Markos on Daily Kos is selecting new guest bloggers for the next year. His post on the topic said this:
I made my decisions, like I have in the past, based on two factors -- the first is merit. I don't concern myself with sex, race, ethnicity, or any of that stuff.
The blogosphere is different from real world in that neither Markos nor anyone else really knows a person's sex, race or ethnicity. Even those who state that they are, say, white men, may be lying. There is no way of knowing. I might be a thirteen year old boy with spots, typing away in my mom's basement.
So the gentle way of interpreting Markos's comments is that he can be objective because there is no data to bias him. A less gentle interpretation is that Markos believes merit to be easily distinguishable from "any of that stuff", even in contexts other than the internet. Sadly, this is also the way most discriminatory acts are justified. No bigot is ever going to state that he or she decided to bypass a minority candidate or a woman even though they had greater merit. I am not calling Markos a bigot, of course, far from it. But it's useful to remember that the merit-defense doesn't have the squeaky clean history he seems to assume by using it.
Orchestras hardly ever hired women until auditions used a screen that hid the auditioner from the judges. I very much doubt that the judges in the pre-screen days thought themselves biased. Rather, they probably felt totally objective and neutral in their choices. But the screens made a difference. This is a salutary reminder of the fact that bias can be unconscious.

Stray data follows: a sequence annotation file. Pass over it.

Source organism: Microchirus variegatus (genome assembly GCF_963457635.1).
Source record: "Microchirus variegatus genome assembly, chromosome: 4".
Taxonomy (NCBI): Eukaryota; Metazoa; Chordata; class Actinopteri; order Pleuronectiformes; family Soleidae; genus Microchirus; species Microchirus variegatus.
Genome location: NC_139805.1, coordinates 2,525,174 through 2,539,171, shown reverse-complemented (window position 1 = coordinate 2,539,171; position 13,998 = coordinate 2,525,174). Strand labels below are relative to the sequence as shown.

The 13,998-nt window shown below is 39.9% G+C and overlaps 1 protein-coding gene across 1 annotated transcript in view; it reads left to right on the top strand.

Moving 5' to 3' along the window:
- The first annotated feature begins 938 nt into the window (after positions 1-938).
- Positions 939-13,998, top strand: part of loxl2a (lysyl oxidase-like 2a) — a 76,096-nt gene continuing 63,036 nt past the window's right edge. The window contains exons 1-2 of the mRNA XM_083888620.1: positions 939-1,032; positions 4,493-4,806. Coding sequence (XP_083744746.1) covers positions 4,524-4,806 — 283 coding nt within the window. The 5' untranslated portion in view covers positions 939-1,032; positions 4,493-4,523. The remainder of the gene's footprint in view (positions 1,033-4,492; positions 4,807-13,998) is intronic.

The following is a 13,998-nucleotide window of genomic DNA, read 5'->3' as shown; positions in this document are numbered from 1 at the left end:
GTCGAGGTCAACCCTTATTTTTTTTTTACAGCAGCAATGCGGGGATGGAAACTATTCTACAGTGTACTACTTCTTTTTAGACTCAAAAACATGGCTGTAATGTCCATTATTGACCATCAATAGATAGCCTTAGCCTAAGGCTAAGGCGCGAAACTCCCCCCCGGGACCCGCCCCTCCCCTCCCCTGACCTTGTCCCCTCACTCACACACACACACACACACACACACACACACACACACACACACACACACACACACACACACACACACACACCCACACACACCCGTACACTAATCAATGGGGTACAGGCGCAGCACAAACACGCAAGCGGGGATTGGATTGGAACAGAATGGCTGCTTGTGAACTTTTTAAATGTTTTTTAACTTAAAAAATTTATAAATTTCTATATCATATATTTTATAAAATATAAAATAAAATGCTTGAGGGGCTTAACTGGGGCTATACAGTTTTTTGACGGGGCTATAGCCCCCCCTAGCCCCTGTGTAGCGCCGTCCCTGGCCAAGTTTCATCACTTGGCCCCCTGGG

The interesting question is whether the anonymity of the internet serves as a screen. I'd call it a screen with holes, because there are ways in which a person can provide information on his or her gender or race, and these ways may influence those who are judging. Consider, for example, the handle you adopt. Someone calling themselves "Kute Kitten" is going to be seen as a young woman, someone calling themselves "Terminator" is going to be seen as a militant man. And so on. I doubt that many men select feminine names for their internet cruising. But quite a few women do, and this may have an impact on someone judging the person's output.
Likewise, the topics that someone writes on frequently can offer cues about gender and race, and so can the way that "someone" comments on topics written by others. Our life experiences inform the points we make. A man is unlikely to comment quite like a woman on topics such as abortion or sexual harassment. Anyone really adamant on finding whether some blogger is a man or a woman could probably succeed. It might be a little harder to establish a person's race but with enough available material even that should be feasible.
Add to this the fact that most bloggers and commenters are quite open about their gender and ethnicity, and the possibility of bias on the internet grows. Once again, I'm not implying any bias on Markos's part, just noting that merit is a tricky thing to judge, even in the blogosphere, and the judgement itself may not be wholly unrelated to gender, race, ethnicity and "any of that stuff".